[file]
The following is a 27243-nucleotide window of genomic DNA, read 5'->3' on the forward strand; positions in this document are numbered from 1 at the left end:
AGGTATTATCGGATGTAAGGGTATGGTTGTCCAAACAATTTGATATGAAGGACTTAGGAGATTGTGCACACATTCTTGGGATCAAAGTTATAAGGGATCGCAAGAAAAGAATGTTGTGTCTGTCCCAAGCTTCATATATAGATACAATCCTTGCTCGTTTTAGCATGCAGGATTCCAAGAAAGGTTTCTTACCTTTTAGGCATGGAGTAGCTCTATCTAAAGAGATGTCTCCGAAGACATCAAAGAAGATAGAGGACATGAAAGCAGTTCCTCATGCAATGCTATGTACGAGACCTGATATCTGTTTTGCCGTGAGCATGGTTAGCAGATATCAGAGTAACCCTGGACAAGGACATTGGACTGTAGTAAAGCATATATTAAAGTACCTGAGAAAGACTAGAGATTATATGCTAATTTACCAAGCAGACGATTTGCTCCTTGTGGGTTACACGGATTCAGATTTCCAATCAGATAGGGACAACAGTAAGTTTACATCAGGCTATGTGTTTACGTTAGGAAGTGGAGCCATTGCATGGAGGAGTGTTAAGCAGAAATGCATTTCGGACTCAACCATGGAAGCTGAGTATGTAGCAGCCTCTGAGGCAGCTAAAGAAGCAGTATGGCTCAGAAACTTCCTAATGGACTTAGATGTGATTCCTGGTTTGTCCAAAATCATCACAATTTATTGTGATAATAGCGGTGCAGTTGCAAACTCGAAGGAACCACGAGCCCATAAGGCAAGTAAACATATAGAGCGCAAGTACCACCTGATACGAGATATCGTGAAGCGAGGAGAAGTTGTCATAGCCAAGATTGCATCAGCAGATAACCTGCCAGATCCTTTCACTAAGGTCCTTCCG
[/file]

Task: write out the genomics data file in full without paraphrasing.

The following is a 27243-nucleotide window of genomic DNA, read 5'->3' on the forward strand; positions in this document are numbered from 1 at the left end:
AGGTATTATCGGATGTAAGGGTATGGTTGTCCAAACAATTTGATATGAAGGACTTAGGAGATTGTGCACACATTCTTGGGATCAAAGTTATAAGGGATCGCAAGAAAAGAATGTTGTGTCTGTCCCAAGCTTCATATATAGATACAATCCTTGCTCGTTTTAGCATGCAGGATTCCAAGAAAGGTTTCTTACCTTTTAGGCATGGAGTAGCTCTATCTAAAGAGATGTCTCCGAAGACATCAAAGAAGATAGAGGACATGAAAGCAGTTCCTCATGCAATGCTATGTACGAGACCTGATATCTGTTTTGCCGTGAGCATGGTTAGCAGATATCAGAGTAACCCTGGACAAGGACATTGGACTGTAGTAAAGCATATATTAAAGTACCTGAGAAAGACTAGAGATTATATGCTAATTTACCAAGCAGACGATTTGCTCCTTGTGGGTTACACGGATTCAGATTTCCAATCAGATAGGGACAACAGTAAGTTTACATCAGGCTATGTGTTTACGTTAGGAAGTGGAGCCATTGCATGGAGGAGTGTTAAGCAGAAATGCATTTCGGACTCAACCATGGAAGCTGAGTATGTAGCAGCCTCTGAGGCAGCTAAAGAAGCAGTATGGCTCAGAAACTTCCTAATGGACTTAGATGTGATTCCTGGTTTGTCCAAAATCATCACAATTTATTGTGATAATAGCGGTGCAGTTGCAAACTCGAAGGAACCACGAGCCCATAAGGCAAGTAAACATATAGAGCGCAAGTACCACCTGATACGAGATATCGTGAAGCGAGGAGAAGTTGTCATAGCCAAGATTGCATCAGCAGATAACCTGCCAGATCCTTTCACTAAGGTCCTTCCG